The Cu status in healthy ruminants depends on species, age, and Cu intake. The limit value of 35 mg/kg liver dry matter for a sufficient Cu supply in sheep and cows is much higher than in some wild ruminants and goats. Red deer, sika deer, roe deer, aoudads, and domestic goats did not suffer from Cu deficiency at the same liver Cu concentration level as that at which sheep and cows die from Cu deficiency. Therefore, a limit value as low as 20 mg Cu/kg liver dry matter is assumed for roe deer, 15 mg for red deer and aoudads, 10 mg for sika deer, and 8 mg for domestic goats. Furthermore, roe and red deer stored less than 9 mg Cu/kg dry matter in the cerebrum, which is regarded as a limit value in sheep and cows. 5 and 8 mg Cu/kg cerebrum dry matter are regarded as sufficient for roe and red deer, respectively. The cerebrum is the best indicator organ of the Cu status in goats under condition of Cu deficiency, followed by liver, blood plasma, and hair with decreasing reliability. A high Cu intake is reflected best by liver whereas cerebrum and hair can not accumulate such high Cu amounts. The mean Cu content of the liver in ruminants varied between 10 and 592 mg Cu/kg dry matter. These values are influenced by both, the species and the Cu intake. It seems that the capacity of liver to accumulate Cu differs among the ruminants.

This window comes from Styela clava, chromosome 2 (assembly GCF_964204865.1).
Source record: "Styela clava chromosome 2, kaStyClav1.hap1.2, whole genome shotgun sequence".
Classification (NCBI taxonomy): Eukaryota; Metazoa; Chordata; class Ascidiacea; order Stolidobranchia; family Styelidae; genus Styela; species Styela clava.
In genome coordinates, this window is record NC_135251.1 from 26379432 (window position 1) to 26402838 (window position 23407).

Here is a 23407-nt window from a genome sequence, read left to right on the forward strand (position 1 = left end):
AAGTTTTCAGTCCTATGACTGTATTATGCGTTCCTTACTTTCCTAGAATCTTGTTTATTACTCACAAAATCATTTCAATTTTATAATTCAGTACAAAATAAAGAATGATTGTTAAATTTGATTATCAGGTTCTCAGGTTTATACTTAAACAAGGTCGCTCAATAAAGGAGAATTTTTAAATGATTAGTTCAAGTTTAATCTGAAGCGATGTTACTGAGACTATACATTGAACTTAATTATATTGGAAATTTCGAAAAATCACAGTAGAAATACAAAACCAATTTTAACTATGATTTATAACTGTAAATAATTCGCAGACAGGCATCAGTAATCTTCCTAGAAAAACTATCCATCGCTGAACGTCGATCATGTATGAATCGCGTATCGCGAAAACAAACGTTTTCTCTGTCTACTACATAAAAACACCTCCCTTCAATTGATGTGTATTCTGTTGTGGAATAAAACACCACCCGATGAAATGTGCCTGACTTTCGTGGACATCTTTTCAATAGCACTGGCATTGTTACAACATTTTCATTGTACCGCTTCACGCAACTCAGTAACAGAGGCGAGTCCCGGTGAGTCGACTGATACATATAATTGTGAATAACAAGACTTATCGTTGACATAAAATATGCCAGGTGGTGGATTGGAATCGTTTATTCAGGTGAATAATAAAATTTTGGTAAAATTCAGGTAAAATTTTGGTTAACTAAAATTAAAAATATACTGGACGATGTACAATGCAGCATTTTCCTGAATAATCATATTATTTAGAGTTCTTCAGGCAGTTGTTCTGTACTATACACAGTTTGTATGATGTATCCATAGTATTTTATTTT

|Original language||English (US)|
|Number of pages||5|
|Journal||Trace Elements and Electrocytes|
|State||Published - Jun 1998|
- Cu accumulation
- Cu status
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